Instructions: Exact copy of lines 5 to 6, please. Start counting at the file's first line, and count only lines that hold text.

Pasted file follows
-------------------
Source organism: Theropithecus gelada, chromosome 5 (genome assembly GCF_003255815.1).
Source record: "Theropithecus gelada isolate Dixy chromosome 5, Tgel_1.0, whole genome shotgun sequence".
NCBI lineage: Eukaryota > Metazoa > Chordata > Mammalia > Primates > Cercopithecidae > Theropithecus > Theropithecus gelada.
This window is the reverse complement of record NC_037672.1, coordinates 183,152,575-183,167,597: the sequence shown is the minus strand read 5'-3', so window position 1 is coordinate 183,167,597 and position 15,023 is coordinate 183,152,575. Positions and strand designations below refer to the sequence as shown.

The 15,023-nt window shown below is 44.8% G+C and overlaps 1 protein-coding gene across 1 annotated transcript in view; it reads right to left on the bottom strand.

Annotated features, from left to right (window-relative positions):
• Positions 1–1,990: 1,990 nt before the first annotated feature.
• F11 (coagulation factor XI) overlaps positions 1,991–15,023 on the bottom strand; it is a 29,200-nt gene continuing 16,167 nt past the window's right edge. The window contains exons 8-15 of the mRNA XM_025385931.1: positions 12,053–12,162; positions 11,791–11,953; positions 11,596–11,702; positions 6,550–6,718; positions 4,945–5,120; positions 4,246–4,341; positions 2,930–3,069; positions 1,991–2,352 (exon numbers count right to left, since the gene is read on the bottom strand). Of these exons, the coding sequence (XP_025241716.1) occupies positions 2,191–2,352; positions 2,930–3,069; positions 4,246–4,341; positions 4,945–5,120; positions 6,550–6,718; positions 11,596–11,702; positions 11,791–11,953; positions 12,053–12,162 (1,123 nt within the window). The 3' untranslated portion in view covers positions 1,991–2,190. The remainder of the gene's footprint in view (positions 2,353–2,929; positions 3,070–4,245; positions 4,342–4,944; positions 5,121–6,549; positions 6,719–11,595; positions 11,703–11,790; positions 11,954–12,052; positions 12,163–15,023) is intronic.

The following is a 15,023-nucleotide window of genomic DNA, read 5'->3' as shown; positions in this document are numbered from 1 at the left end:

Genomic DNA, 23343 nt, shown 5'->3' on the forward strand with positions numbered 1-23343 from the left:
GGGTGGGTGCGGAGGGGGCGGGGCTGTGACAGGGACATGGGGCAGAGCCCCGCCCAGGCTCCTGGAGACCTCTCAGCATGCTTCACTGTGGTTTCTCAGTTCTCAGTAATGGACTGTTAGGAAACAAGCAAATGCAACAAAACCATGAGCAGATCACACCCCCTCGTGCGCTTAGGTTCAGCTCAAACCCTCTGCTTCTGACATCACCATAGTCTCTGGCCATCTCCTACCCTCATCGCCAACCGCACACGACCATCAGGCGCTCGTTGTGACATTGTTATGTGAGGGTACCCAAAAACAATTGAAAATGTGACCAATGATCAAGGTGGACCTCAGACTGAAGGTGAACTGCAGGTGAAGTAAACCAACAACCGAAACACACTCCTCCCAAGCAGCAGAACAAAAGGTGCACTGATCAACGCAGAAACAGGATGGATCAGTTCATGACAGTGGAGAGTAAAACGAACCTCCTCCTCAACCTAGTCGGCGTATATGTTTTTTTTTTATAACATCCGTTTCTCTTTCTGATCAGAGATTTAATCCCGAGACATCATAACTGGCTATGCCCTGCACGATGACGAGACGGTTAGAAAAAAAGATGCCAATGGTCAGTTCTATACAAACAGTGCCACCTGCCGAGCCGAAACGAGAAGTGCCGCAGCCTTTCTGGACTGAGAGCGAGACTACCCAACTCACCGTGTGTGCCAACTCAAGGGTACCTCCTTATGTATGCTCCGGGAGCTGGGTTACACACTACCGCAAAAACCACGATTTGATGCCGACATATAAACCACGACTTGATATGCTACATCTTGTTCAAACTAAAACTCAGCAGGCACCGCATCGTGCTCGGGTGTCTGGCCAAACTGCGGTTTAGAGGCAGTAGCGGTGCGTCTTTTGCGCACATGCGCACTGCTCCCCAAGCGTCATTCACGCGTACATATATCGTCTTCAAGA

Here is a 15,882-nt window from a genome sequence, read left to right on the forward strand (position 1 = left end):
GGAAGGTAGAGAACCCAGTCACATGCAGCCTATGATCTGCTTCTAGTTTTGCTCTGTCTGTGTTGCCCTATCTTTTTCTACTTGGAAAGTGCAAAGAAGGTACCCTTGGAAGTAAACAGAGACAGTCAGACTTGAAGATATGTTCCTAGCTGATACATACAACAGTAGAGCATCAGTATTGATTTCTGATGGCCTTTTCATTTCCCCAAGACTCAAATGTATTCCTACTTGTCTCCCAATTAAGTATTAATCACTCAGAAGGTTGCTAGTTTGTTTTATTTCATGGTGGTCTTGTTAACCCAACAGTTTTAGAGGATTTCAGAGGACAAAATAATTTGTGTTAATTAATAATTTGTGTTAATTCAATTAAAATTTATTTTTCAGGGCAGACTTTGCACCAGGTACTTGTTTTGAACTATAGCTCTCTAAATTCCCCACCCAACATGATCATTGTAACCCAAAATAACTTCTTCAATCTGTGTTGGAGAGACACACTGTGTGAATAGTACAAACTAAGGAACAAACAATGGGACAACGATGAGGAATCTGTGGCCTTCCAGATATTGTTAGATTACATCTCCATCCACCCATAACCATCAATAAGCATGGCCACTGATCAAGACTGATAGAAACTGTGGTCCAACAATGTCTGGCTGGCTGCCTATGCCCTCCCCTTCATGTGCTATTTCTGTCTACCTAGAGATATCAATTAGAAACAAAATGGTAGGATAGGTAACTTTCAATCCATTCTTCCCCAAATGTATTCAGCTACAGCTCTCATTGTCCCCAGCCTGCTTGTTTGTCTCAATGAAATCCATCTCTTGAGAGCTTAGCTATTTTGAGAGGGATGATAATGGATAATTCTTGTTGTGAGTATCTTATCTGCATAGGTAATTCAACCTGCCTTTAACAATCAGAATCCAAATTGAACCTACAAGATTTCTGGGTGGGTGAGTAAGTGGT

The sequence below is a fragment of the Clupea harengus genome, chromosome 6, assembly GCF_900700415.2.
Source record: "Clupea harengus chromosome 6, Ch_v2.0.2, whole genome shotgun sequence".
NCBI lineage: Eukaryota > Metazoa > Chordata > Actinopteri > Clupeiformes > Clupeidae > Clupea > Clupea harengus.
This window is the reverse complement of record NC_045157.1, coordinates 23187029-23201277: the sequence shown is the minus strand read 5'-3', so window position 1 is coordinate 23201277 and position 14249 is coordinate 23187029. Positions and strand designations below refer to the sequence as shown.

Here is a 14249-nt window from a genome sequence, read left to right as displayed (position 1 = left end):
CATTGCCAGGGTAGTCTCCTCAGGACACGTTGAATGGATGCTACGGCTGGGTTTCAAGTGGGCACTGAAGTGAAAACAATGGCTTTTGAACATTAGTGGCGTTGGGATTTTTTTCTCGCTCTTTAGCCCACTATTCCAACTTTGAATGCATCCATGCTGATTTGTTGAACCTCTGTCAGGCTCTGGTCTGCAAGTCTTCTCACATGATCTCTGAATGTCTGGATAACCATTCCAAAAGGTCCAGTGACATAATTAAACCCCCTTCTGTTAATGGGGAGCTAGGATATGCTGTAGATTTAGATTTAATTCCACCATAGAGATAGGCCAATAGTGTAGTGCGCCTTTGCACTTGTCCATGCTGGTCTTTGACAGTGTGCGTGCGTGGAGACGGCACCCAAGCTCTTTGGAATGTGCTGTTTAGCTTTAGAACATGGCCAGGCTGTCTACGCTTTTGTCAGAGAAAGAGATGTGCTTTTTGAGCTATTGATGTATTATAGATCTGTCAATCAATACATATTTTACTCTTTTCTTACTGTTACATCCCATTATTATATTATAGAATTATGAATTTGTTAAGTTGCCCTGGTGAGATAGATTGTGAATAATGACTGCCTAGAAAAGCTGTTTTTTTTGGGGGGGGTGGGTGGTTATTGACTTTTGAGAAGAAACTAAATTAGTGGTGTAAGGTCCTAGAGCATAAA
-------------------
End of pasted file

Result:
The 15,023-nt window shown below is 44.8% G+C and overlaps 1 protein-coding gene across 1 annotated transcript in view; it reads right to left on the bottom strand.

Annotated features, from left to right (window-relative positions):